Three point zero equals three point zero. That’s how Germany’s former finance minister Theo Waigel once interpreted the European Union’s Stability and Growth Pact.
Since then, many have mocked the infamous threshold for E.U. members’ nominal budget deficits, measured as the ratio between debt and gross domestic product. The 3-percent figure is said by critics to be arbitrary and inappropriate both to growth potential – on the wane since the financial crisis – and to the extremely low rates of inflation.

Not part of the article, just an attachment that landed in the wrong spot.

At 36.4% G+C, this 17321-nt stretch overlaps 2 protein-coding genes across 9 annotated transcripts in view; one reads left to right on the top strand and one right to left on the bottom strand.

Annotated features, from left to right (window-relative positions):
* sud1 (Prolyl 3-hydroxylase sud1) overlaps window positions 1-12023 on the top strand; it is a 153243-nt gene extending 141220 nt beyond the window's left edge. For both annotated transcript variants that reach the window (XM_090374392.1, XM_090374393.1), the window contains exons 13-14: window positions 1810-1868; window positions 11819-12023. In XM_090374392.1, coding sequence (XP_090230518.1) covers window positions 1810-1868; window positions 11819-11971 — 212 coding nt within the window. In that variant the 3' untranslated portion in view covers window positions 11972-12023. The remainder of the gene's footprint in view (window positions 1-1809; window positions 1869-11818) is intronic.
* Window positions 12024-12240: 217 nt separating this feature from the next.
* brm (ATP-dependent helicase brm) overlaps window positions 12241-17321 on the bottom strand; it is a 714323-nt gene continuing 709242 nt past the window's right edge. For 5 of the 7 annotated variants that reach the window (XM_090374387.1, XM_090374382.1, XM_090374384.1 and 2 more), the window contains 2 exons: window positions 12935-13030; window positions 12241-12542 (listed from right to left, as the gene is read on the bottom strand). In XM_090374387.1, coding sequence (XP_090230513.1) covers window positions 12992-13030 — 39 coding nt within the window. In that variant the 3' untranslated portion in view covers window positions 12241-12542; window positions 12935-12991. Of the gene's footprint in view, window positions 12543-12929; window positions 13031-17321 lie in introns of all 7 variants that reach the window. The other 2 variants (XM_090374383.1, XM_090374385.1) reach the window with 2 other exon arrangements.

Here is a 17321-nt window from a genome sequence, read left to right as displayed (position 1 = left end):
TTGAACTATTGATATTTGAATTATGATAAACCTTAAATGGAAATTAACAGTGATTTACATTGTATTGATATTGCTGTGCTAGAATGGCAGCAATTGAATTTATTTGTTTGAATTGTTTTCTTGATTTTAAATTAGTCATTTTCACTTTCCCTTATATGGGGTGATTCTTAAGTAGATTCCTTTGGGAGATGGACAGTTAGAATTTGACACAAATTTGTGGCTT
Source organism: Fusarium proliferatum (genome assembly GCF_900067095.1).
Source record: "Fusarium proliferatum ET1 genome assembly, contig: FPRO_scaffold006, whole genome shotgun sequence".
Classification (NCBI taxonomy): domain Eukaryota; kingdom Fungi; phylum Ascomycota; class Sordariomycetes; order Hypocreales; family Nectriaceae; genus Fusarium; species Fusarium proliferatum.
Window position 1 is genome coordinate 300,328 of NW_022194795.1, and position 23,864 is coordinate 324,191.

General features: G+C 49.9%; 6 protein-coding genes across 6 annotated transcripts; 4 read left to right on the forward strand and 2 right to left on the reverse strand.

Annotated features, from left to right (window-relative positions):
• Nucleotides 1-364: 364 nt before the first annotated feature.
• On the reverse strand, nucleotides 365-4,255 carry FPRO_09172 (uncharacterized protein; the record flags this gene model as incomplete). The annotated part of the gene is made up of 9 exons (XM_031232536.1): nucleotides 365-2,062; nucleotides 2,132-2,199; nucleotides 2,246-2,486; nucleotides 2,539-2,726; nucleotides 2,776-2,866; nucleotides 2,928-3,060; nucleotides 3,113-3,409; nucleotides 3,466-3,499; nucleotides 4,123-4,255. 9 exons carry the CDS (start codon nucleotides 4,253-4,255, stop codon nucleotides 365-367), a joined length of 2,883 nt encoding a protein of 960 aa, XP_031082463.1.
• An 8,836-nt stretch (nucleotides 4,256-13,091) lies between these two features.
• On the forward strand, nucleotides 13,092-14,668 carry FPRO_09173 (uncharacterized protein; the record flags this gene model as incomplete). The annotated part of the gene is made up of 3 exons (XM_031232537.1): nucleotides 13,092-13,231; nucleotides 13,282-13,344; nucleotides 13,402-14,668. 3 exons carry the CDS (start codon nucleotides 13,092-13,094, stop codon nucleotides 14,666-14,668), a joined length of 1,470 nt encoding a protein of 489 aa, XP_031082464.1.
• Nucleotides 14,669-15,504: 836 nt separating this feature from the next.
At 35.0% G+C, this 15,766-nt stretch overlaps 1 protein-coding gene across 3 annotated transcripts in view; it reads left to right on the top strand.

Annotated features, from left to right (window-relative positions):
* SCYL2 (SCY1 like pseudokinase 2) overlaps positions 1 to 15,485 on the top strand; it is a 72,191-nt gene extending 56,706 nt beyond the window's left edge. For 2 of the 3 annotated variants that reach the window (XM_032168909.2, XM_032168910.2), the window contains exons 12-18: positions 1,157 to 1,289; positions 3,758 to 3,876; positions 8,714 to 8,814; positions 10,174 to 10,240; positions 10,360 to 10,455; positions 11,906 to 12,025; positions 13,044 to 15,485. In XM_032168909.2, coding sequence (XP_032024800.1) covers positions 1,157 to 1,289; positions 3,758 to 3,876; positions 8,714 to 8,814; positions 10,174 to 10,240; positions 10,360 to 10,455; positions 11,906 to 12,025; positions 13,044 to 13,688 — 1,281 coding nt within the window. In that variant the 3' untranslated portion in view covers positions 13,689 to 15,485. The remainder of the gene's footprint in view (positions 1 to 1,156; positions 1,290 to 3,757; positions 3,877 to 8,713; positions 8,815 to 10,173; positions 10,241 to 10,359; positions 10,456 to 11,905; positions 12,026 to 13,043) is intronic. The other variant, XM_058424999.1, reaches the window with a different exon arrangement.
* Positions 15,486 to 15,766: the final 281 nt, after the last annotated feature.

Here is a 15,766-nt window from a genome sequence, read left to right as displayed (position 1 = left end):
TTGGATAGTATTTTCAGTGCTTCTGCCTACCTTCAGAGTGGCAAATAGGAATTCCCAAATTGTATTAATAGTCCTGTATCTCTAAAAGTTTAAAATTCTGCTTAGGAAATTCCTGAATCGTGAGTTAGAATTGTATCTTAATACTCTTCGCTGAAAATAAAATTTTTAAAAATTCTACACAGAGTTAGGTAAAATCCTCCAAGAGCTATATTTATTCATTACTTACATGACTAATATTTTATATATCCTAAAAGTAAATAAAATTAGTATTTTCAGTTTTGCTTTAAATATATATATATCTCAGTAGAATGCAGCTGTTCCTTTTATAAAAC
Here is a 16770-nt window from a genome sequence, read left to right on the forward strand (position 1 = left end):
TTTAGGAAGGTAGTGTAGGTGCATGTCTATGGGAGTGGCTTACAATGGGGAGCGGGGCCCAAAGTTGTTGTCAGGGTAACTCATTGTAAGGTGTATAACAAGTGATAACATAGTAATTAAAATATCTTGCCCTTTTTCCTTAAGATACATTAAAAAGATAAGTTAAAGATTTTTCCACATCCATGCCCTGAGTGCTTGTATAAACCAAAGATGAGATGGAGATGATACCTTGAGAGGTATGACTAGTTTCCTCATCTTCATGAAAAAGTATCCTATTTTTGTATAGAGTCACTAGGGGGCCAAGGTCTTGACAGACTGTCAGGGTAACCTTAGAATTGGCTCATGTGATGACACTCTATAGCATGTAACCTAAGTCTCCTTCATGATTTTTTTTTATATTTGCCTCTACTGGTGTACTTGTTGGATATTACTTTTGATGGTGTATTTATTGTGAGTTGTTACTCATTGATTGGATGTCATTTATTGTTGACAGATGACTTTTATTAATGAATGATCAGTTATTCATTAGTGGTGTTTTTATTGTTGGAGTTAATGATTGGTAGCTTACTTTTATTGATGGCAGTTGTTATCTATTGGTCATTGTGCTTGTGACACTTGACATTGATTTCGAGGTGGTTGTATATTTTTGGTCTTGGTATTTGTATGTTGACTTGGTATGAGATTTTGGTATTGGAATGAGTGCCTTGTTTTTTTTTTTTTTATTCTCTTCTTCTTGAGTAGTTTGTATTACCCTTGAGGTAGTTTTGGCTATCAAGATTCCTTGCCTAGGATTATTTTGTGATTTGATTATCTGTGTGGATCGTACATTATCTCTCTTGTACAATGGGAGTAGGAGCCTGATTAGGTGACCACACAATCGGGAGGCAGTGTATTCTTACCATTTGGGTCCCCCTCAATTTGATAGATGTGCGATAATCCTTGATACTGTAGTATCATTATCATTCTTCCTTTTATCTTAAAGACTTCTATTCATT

And what’s more, almost no one pays attention to it anyway.
But is this really the case? The fact is that 11 of 19 euro-zone countries are adhering to the 3-percent rule. It’s also the case that former crisis countries such as Portugal, Ireland and Spain have been struggling mightily to reduce their debts for years. Those governments take the stability pact seriously.
They’re not the only ones. In Germany, Poland and Latvia a strong political determination also exists to achieve or maintain orderly governmental financing.